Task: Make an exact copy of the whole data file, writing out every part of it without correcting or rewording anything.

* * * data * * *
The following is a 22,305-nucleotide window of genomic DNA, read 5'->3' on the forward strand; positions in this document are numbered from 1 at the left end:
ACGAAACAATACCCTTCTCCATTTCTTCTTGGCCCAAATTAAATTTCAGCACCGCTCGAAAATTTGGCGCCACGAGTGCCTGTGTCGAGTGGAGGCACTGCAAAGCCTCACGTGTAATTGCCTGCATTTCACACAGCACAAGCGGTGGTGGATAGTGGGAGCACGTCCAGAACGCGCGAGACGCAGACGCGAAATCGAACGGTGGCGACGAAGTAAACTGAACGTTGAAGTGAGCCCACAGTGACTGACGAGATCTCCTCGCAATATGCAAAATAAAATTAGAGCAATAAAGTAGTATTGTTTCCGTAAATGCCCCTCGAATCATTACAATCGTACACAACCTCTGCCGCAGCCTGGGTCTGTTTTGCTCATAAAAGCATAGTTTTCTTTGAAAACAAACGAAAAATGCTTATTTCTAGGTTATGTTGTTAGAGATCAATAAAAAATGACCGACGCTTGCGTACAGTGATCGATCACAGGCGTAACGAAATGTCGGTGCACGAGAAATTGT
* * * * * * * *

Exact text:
The following is a 22,305-nucleotide window of genomic DNA, read 5'->3' on the forward strand; positions in this document are numbered from 1 at the left end:
ACGAAACAATACCCTTCTCCATTTCTTCTTGGCCCAAATTAAATTTCAGCACCGCTCGAAAATTTGGCGCCACGAGTGCCTGTGTCGAGTGGAGGCACTGCAAAGCCTCACGTGTAATTGCCTGCATTTCACACAGCACAAGCGGTGGTGGATAGTGGGAGCACGTCCAGAACGCGCGAGACGCAGACGCGAAATCGAACGGTGGCGACGAAGTAAACTGAACGTTGAAGTGAGCCCACAGTGACTGACGAGATCTCCTCGCAATATGCAAAATAAAATTAGAGCAATAAAGTAGTATTGTTTCCGTAAATGCCCCTCGAATCATTACAATCGTACACAACCTCTGCCGCAGCCTGGGTCTGTTTTGCTCATAAAAGCATAGTTTTCTTTGAAAACAAACGAAAAATGCTTATTTCTAGGTTATGTTGTTAGAGATCAATAAAAAATGACCGACGCTTGCGTACAGTGATCGATCACAGGCGTAACGAAATGTCGGTGCACGAGAAATTGT